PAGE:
I am a veteran too. And there are a great many people on this very site that will argue that there should be no restrictions whatsoever on gun ownership other than what you can afford. There’s even one guy who makes the Tim McVeigh’s anti-government argument (and Hondo STILL has not condemned him!).

The military also requires government funds to sustain. We sustain them because we as a society made that a priority. There are ways to sustain both programs without ending them. President Obama has already extended the life of Medicare by almost a decade with the affordable care act. Most of the extension was done without costing the taxpayers anything- by stopping overpayments to private insurance companies etc.

When you advocate getting rid of Social Security and Medicare you’re advocating throwing millions of seniors into povery and putting them at the mercy of private insurance companies. And the reason why you want to do this is because you’d rather they starve and be destitute then make ANY changes that may effect the wealthiest. I’m sorry, but these people have been paying into these programs for decades, the same way members of the military have paid in. Taking them away because it may cause an inconvenience is pure sadism.


Just so you know, Contin. None of the 716 billion “taken out” of Medicare has to do with benefits. The PPACA has actually increased benefits to seniors by giving free wellness visits, closing the donut hole and providing 0 copays for preventive care.

Here’s a good article stating where the savings are coming from:


There are no cuts to benefits. In fact repealing “Obamacare” makes it insolvent 8 years earlier because of a loss of these savings.


Where did I say to take them away? I never said to take away Social Security and Medicare. What Romney/Ryan want to do with Medicare is to change the way that Medicare works. Instead of the Government paying a provider directly, the pay money to the senior and allow them to choose their own private insurance. Getting the government out of what can and can’t be covered for payment is a win/win. Private insurance is not the big evil you make it out to be. I personally see nothing wrong with this. I currently receive all of my primary care through the VA. Even though all my medical is 100% covered through the VA, there are huge problems with the fundamental way they are allowed to provide medical care. There are numerous medications that, although FDA approved, are not approved to be dispensed through the VA Pharmacy. There are numerous procedures not offered through the VA. There is no choice and no freedom with which doctors and specialists that you see in the VA system. Why am I bringing up the VA? Simple, there is a belief by numerous lawmakers that this is how standardized health care systems should work. If the VA came to me and told me I could either utilized the free health care through them or take a monthly allowance to take private insurance, I would gladly take the insurance. With the insurance I have options. With medicare, you are only allowed to go to government… Read more »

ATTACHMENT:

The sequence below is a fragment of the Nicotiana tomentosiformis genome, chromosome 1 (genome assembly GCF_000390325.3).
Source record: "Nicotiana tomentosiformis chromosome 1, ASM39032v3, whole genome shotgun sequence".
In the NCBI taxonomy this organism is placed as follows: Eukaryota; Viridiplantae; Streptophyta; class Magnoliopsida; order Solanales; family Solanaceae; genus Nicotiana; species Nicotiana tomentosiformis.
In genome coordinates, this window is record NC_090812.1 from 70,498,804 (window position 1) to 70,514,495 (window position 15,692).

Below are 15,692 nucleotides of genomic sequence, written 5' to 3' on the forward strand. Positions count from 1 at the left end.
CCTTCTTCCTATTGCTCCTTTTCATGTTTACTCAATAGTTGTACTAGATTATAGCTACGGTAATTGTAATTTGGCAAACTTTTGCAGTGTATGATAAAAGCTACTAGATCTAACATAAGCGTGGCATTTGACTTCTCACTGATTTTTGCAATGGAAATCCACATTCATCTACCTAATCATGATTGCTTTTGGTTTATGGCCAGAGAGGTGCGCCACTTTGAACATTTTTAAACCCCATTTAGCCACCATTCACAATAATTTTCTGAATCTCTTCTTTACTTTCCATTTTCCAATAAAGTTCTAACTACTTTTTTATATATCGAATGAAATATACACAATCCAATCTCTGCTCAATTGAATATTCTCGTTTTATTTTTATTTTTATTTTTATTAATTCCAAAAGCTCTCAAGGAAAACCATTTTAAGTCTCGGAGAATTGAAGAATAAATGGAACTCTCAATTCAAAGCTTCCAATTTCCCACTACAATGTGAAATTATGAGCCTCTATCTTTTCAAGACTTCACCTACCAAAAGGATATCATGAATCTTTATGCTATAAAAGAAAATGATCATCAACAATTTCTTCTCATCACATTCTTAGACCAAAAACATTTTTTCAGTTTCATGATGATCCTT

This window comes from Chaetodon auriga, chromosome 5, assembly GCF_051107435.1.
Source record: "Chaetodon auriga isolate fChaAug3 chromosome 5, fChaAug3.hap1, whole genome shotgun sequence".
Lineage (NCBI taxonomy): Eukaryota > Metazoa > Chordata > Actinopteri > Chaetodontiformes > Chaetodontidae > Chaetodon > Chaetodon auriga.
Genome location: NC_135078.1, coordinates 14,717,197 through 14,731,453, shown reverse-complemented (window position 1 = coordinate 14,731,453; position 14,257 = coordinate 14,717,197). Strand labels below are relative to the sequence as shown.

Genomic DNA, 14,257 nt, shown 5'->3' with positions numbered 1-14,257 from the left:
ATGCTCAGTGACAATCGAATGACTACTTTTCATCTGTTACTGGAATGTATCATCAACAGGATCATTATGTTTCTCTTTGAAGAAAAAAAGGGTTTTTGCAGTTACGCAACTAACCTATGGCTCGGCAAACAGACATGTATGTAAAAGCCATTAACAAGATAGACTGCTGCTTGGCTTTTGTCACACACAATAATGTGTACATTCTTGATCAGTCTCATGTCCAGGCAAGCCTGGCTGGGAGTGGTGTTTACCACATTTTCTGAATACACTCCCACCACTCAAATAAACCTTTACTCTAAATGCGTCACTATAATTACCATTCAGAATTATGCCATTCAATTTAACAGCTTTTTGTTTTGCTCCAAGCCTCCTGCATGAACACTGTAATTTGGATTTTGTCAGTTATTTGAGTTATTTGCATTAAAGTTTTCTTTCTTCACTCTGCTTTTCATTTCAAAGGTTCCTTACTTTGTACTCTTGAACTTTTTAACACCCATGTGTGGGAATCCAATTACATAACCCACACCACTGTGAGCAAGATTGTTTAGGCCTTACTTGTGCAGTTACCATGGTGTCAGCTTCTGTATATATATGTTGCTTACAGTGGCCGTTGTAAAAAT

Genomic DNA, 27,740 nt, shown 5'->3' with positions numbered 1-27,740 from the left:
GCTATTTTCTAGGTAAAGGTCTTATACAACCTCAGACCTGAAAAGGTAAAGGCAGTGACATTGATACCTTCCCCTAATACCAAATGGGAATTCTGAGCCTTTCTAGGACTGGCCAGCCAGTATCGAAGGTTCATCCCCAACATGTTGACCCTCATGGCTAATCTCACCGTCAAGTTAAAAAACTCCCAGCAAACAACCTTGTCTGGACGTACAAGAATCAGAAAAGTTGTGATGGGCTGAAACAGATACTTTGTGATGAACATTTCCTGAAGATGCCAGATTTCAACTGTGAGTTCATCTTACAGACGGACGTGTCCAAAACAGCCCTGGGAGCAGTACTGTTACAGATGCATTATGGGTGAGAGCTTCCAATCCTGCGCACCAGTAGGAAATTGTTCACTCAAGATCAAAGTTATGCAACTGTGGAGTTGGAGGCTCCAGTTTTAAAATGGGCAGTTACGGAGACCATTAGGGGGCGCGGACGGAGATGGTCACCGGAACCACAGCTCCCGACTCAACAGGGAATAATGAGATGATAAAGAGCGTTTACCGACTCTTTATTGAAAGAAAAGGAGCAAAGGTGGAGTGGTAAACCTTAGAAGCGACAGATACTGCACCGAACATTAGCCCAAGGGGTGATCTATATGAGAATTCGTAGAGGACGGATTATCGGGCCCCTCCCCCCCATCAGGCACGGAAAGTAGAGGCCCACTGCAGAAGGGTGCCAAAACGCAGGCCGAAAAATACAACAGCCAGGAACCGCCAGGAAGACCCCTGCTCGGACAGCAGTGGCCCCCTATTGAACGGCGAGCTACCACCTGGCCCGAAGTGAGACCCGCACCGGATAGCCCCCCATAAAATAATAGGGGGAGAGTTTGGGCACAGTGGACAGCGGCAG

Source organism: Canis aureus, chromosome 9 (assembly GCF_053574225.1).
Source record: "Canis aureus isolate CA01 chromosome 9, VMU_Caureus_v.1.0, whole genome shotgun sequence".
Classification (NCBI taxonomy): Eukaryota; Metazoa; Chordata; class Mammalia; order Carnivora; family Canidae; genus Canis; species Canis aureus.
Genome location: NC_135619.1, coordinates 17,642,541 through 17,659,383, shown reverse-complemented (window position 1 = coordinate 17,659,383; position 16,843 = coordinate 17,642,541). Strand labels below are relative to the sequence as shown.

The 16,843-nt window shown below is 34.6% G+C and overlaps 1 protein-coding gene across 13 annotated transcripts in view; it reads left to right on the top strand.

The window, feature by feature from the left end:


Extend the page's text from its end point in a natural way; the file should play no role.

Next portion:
Insipid– Here are some direct quotes, from the SS pamphlet, and court cases which spell out, via the courts, that SS WAS NOT AN INSURANCE PROGRAM!!! Perhaps, we have been willfully obtuse in that you use the word “insurance” to really mean “assurance” that people who paid in would get something back. Put on your thinking cap–The caps are my emphasis. The Social Security pamphlet of 1936 read, “Beginning November 24, 1936, the United States Government will set up a Social Security account for you. … “THE CHECKS WILL COME TO YOU AS A RIGHT.” (http://www.ssa.gov/history/ssb36.html). Americans were led to believe that Social Security was like a retirement account and that money placed in it was, in fact, THEIR PROPERTY. Shortly after the Social Security Act’s passage, it was challenged in the U.S. Supreme Court, in Helvering v. Davis (1937). THE COURT HELD that Social Security WAS NOT AN INSURANCE PROGRAM saying, “The proceeds of both employee and employer taxes are to be paid into the Treasury like any other internal revenue generally, and are not earmarked in any way.” DO YOU UNDERSTAND? THERE IT IS IN BLACK AND WHITE!! Below are some tidbits from Chuck Z which you should also read and comprehend… Franklin Roosevelt, (Six worst letters in American History are FDR and TVA) a Democrat, introduced the Social Security (FICA) Program. He promised: 1.) That participation in the Program would be completely voluntary, (No longer Voluntary) 2.) That the participants would only have to pay 1% of… Read more »


And remember, that doesn’t include your federal witholding, state taxes, property taxes, vehicle taxes, etc.

Even in NH, a state with no broad-based income or sales tax, I figure over 40 percent of my income goes to some level of government somewhere.

And to think that the Founding Fathers were blowing the heads off Brit troops over a tax rate far, far lower than that.